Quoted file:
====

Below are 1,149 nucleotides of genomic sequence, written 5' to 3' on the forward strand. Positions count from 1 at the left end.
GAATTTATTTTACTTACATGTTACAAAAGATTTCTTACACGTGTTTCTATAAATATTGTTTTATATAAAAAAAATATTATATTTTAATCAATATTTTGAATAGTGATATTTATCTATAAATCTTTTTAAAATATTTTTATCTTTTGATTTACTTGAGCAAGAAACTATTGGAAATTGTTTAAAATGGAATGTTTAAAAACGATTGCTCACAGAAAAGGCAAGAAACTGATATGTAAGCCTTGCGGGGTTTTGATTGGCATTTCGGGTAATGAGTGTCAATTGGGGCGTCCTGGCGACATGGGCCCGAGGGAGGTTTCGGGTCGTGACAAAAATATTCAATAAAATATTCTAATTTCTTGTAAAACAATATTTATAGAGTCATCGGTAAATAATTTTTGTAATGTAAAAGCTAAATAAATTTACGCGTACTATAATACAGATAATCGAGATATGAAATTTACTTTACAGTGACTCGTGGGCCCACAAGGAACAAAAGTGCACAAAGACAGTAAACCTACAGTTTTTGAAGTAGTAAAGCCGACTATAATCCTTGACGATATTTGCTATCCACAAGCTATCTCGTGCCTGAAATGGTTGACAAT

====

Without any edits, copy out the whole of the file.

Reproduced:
Below are 1,149 nucleotides of genomic sequence, written 5' to 3' on the forward strand. Positions count from 1 at the left end.
GAATTTATTTTACTTACATGTTACAAAAGATTTCTTACACGTGTTTCTATAAATATTGTTTTATATAAAAAAAATATTATATTTTAATCAATATTTTGAATAGTGATATTTATCTATAAATCTTTTTAAAATATTTTTATCTTTTGATTTACTTGAGCAAGAAACTATTGGAAATTGTTTAAAATGGAATGTTTAAAAACGATTGCTCACAGAAAAGGCAAGAAACTGATATGTAAGCCTTGCGGGGTTTTGATTGGCATTTCGGGTAATGAGTGTCAATTGGGGCGTCCTGGCGACATGGGCCCGAGGGAGGTTTCGGGTCGTGACAAAAATATTCAATAAAATATTCTAATTTCTTGTAAAACAATATTTATAGAGTCATCGGTAAATAATTTTTGTAATGTAAAAGCTAAATAAATTTACGCGTACTATAATACAGATAATCGAGATATGAAATTTACTTTACAGTGACTCGTGGGCCCACAAGGAACAAAAGTGCACAAAGACAGTAAACCTACAGTTTTTGAAGTAGTAAAGCCGACTATAATCCTTGACGATATTTGCTATCCACAAGCTATCTCGTGCCTGAAATGGTTGACAAT